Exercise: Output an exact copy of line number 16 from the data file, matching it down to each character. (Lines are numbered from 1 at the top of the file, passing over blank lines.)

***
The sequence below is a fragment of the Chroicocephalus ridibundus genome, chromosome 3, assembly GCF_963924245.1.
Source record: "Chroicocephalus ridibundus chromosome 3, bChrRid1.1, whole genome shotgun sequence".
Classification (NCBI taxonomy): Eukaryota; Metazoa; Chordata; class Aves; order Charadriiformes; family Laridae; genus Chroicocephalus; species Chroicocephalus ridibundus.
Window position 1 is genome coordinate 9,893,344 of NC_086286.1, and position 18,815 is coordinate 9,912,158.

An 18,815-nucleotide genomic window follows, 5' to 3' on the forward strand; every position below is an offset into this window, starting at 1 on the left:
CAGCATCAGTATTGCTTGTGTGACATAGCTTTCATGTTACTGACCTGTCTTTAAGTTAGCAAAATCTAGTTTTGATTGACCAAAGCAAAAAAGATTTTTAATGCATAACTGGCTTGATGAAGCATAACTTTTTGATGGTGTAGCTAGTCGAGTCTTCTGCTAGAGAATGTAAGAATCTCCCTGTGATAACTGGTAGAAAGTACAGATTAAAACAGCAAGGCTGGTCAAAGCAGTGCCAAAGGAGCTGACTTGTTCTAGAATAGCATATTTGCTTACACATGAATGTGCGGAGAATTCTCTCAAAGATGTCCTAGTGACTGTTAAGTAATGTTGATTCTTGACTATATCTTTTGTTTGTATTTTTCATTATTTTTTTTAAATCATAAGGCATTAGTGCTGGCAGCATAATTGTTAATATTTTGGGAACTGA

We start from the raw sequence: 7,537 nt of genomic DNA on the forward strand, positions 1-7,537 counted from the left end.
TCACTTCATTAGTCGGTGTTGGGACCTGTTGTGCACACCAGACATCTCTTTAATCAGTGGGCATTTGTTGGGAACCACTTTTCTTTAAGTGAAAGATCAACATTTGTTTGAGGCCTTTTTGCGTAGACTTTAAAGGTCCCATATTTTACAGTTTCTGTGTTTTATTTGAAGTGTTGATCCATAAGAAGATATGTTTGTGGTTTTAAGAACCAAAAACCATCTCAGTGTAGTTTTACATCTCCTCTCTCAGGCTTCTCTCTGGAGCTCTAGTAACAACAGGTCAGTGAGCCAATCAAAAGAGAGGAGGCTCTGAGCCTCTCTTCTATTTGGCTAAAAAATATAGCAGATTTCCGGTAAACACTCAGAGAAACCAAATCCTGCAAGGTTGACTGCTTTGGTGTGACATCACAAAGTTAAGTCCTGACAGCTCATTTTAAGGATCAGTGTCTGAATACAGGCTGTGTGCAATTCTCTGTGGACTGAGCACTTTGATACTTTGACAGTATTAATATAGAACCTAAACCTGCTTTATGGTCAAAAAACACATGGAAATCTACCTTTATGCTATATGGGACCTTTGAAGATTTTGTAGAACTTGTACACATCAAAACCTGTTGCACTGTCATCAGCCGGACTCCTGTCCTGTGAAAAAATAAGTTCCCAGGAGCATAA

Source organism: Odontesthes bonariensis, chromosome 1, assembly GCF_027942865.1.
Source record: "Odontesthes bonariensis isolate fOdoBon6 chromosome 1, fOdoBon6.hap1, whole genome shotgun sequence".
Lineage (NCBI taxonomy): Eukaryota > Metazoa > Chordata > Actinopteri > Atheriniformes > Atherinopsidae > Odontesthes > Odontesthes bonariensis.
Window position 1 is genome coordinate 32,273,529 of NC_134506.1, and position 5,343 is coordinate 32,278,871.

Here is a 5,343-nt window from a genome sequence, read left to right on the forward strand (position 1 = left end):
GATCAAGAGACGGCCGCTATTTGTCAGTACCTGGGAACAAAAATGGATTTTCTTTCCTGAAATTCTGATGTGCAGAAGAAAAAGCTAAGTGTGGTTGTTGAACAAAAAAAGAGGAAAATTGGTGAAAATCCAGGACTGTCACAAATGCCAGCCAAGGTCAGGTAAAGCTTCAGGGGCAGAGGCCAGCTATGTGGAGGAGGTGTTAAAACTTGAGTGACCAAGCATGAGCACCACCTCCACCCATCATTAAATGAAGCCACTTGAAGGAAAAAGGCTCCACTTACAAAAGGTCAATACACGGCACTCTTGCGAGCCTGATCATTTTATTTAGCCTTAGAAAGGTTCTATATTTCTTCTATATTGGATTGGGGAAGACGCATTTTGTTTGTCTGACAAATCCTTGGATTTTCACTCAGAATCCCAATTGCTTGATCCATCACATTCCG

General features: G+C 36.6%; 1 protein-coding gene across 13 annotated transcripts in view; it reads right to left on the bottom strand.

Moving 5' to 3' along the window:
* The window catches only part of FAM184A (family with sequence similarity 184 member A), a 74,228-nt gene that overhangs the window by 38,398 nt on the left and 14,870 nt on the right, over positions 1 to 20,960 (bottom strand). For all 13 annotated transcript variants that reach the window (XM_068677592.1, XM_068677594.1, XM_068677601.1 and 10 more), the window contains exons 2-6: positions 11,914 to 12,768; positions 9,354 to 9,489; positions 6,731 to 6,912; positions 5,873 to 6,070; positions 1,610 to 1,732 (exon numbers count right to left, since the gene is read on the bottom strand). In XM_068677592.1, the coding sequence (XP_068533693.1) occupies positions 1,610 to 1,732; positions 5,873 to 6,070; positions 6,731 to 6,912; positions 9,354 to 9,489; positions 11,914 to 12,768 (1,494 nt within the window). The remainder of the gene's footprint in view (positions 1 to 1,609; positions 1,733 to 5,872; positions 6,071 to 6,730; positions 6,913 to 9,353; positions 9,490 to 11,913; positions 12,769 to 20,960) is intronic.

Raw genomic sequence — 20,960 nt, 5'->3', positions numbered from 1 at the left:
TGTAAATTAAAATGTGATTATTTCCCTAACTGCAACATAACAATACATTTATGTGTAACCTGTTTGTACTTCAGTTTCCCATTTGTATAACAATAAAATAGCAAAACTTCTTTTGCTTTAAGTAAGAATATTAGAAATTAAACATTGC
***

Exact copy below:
Moving 5' to 3' along the window: